Flutter is an open-source SDK for creating high-performance, high-fidelity mobile apps for iOS and Android. The Flutter framework makes it easy for you to build smooth user interfaces in your app.
Flutter makes it easy to get started building beautiful apps, with its rich set of Material Design and Cupertino (iOS) widgets and behaviors. Your users will love your app’s natural look and feel, because Flutter implements platform-specific scrolling, navigational patterns, fonts, and more.
So here’s what I’ve learned by using Flutter for a 3 months now.
Dart: simple to learn and a joy to use.
Compared to other weird and painful programming languages, Dart was far easier to learn and had a much simpler syntax (It was like a weird combination between many lovable languages). I was able to move fast because I had a proper compiler that had clear, well defined error messages, with far less unexpected hidden runtime errors. All I have to say is, when writing even medium sized applications, developers should cherish strongly typed languages because it pays off big time when it comes to moving fast and writing reliable code.
Hot reload is a big deal for me
There’s not much to say about this, except this feature of Flutter alone is important enough to warrant its own section of this article cause it made feel like I'm home using my web framework (it's Vue.js btw). Sometimes it crashes but it’s fast and even more importantly, reliable and I hope it will be improved in the next few years.
More focus on end to end app examples are still needed.
While there’s a ton of solid documentation, tutorials, communities and overall help out there on working with Flutter, I think there’s too much of a focus on widgets alone. That makes a lot of sense since Flutter is so new. But eventually, more and more people are going beyond just implementing pure-UI and animation and will start writing more full blown apps and more end to end tutorials should be featured in my opinion.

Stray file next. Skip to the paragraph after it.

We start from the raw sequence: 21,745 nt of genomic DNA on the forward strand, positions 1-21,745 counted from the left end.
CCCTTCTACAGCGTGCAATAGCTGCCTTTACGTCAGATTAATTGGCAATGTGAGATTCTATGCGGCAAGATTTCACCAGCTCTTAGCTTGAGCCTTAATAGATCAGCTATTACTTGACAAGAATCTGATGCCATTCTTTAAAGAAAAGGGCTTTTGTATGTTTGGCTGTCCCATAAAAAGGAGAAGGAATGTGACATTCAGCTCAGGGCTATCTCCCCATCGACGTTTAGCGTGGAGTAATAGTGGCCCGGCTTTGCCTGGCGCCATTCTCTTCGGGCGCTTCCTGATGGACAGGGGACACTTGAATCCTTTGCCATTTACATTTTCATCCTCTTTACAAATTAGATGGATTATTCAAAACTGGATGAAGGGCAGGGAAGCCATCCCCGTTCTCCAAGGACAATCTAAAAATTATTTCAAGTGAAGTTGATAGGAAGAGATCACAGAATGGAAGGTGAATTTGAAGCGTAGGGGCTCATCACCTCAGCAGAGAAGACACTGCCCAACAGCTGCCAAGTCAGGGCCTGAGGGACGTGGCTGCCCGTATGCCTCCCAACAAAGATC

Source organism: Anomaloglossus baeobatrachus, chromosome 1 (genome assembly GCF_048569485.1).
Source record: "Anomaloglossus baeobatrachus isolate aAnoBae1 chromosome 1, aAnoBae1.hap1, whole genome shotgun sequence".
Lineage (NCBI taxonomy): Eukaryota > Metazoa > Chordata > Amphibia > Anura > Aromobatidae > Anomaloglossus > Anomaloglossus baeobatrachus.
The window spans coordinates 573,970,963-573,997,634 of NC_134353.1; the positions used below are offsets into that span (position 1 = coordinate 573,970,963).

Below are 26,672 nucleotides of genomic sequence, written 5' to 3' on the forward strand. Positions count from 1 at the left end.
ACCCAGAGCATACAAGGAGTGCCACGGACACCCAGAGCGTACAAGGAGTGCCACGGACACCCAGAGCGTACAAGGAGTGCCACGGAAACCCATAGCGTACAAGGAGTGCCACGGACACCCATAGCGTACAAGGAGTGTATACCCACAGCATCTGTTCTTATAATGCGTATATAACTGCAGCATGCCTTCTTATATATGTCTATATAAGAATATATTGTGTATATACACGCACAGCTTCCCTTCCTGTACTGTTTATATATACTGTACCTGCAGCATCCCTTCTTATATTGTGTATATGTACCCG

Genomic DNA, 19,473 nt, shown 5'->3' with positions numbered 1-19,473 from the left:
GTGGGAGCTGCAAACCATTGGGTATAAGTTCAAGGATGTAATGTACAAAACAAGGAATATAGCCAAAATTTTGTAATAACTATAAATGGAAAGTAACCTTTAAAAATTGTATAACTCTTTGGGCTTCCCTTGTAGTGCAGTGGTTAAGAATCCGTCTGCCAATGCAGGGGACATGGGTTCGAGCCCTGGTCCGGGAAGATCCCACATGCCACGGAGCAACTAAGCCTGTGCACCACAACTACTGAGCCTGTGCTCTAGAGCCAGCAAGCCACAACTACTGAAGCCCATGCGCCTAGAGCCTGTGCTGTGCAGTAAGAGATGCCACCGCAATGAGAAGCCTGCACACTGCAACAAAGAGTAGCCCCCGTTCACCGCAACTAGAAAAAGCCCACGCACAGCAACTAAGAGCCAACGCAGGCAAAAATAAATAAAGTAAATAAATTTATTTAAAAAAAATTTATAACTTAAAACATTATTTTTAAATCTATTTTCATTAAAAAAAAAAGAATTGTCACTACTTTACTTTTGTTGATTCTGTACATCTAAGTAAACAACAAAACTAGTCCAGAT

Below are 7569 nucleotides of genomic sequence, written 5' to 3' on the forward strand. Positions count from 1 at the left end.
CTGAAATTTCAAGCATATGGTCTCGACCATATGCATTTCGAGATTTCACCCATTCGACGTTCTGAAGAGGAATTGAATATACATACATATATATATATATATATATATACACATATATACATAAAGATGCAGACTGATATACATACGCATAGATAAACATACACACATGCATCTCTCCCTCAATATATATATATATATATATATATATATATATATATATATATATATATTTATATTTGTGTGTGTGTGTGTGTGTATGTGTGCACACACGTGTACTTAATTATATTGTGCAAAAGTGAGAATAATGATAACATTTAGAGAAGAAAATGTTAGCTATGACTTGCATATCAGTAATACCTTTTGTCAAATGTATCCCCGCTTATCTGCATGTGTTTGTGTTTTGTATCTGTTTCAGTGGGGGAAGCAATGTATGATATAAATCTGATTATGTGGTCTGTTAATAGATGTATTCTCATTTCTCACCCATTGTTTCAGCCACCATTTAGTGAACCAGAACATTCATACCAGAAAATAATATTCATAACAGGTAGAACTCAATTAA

Flutter has way too many widgets.
For all the widgets I thought I had to learn to get going with Flutter, I ended up using probably 20% of them. For example, the Center widget. Why have a widget alone just for centering something? Although it makes it easy for newcomers to get started, its widgets like these that produce far too much nested Dart code when it comes time to implement more complex layouts. Instead, I fall back on the basic Container layout options I’m just going to use anyway because they are very flexible.
Flutter’s documentation is good.
Widgets and class documentation now have more and more examples. This is a big win over other libraries that lack proper examples even, let alone well-written documentation.
Despite all the challenges and the crashes from time to time, I’m still really really happy that I invested all this time into learning Flutter. I can’t go back now. It makes sense for businesses as a now viable option for a technology for writing for multiple platforms and it’s a joy to use as a developer.
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